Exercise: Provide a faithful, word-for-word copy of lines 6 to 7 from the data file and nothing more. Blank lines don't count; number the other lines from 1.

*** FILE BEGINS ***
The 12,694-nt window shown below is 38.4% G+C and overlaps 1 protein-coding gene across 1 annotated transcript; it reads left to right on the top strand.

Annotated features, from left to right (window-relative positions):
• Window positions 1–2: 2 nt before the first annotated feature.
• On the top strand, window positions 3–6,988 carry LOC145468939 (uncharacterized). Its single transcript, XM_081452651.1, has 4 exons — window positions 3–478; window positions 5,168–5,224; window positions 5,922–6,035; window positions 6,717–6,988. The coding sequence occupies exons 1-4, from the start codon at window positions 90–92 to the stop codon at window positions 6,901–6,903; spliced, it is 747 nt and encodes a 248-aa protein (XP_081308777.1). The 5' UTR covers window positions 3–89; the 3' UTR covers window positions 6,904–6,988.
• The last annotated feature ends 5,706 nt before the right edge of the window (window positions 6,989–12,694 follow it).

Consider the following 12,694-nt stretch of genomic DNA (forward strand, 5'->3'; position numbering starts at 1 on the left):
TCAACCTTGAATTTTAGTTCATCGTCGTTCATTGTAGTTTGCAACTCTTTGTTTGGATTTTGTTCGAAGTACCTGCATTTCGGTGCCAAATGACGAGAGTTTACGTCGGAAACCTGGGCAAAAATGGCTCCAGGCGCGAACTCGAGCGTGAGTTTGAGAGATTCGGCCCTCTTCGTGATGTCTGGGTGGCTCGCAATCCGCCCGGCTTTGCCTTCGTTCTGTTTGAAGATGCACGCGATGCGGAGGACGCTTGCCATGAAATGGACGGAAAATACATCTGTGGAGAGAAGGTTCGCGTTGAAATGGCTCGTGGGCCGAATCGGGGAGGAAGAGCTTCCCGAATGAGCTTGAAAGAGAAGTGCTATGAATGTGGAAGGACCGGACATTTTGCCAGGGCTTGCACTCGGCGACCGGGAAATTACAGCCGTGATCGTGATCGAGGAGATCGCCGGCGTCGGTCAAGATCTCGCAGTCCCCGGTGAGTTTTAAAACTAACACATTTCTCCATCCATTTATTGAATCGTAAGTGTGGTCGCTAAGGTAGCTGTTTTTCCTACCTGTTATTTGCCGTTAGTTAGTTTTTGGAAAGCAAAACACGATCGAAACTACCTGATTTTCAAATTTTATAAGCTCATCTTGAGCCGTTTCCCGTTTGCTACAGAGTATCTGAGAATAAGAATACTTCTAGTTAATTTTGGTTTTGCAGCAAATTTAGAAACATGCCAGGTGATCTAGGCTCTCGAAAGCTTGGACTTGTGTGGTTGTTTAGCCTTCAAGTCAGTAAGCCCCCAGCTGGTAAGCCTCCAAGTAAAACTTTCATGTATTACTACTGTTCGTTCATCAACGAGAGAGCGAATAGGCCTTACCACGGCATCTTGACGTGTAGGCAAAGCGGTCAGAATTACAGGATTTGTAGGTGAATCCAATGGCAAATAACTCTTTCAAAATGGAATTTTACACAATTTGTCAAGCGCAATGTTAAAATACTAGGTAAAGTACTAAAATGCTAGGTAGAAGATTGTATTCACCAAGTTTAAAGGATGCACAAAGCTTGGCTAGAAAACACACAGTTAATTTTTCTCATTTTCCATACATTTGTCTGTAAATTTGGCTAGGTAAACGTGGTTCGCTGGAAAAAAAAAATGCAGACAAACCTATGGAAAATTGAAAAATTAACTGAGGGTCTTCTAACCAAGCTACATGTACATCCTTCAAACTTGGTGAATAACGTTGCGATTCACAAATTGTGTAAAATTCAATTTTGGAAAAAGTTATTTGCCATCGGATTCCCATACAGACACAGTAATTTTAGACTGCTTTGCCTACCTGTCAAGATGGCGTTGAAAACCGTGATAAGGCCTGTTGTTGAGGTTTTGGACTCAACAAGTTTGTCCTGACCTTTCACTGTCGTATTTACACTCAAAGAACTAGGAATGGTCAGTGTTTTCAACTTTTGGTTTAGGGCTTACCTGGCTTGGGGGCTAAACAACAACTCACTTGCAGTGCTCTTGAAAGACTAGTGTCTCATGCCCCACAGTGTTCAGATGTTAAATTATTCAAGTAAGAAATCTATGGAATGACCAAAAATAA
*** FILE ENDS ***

Consider the following 12,694-nt stretch of genomic DNA (forward strand, 5'->3'; position numbering starts at 1 on the left):
TCAACCTTGAATTTTAGTTCATCGTCGTTCATTGTAGTTTGCAACTCTTTGTTTGGATTTTGTTCGAAGTACCTGCATTTCGGTGCCAAATGACGAGAGTTTACGTCGGAAACCTGGGCAAAAATGGCTCCAGGCGCGAACTCGAGCGTGAGTTTGAGAGATTCGGCCCTCTTCGTGATGTCTGGGTGGCTCGCAATCCGCCCGGCTTTGCCTTCGTTCTGTTTGAAGATGCACGCGATGCGGAGGACGCTTGCCATGAAATGGACGGAAAATACATCTGTGGAGAGAAGGTTCGCGTTGAAATGGCTCGTGGGCCGAATCGGGGAGGAAGAGCTTCCCGAATGAGCTTGAAAGAGAAGTGCTATGAATGTGGAAGGACCGGACATTTTGCCAGGGCTTGCACTCGGCGACCGGGAAATTACAGCCGTGATCGTGATCGAGGAGATCGCCGGCGTCGGTCAAGATCTCGCAGTCCCCGGTGAGTTTTAAAACTAACACATTTCTCCATCCATTTATTGAATCGTAAGTGTGGTCGCTAAGGTAGCTGTTTTTCCTACCTGTTATTTGCCGTTAGTTAGTTTTTGGAAAGCAAAACACGATCGAAACTACCTGATTTTCAAATTTTATAAGCTCATCTTGAGCCGTTTCCCGTTTGCTACAGAGTATCTGAGAATAAGAATACTTCTAGTTAATTTTGGTTTTGCAGCAAATTTAGAAACATGCCAGGTGATCTAGGCTCTCGAAAGCTTGGACTTGTGTGGTTGTTTAGCCTTCAAGTCAGTAAGCCCCCAGCTGGTAAGCCTCCAAGTAAAACTTTCATGTATTACTACTGTTCGTTCATCAACGAGAGAGCGAATAGGCCTTACCACGGCATCTTGACGTGTAGGCAAAGCGGTCAGAATTACAGGATTTGTAGGTGAATCCAATGGCAAATAACTCTTTCAAAATGGAATTTTACACAATTTGTCAAGCGCAATGTTAAAATACTAGGTAAAGTACTAAAATGCTAGGTAGAAGATTGTATTCACCAAGTTTAAAGGATGCACAAAGCTTGGCTAGAAAACACACAGTTAATTTTTCTCATTTTCCATACATTTGTCTGTAAATTTGGCTAGGTAAACGTGGTTCGCTGGAAAAAAAAAATGCAGACAAACCTATGGAAAATTGAAAAATTAACTGAGGGTCTTCTAACCAAGCTACATGTACATCCTTCAAACTTGGTGAATAACGTTGCGATTCACAAATTGTGTAAAATTCAATTTTGGAAAAAGTTATTTGCCATCGGATTCCCATACAGACACAGTAATTTTAGACTGCTTTGCCTACCTGTCAAGATGGCGTTGAAAACCGTGATAAGGCCTGTTGTTGAGGTTTTGGACTCAACAAGTTTGTCCTGACCTTTCACTGTCGTATTTACACTCAAAGAACTAGGAATGGTCAGTGTTTTCAACTTTTGGTTTAGGGCTTACCTGGCTTGGGGGCTAAACAACAACTCACTTGCAGTGCTCTTGAAAGACTAGTGTCTCATGCCCCACAGTGTTCAGATGTTAAATTATTCAAGTAAGAAATCTATGGAATGACCAAAAATAA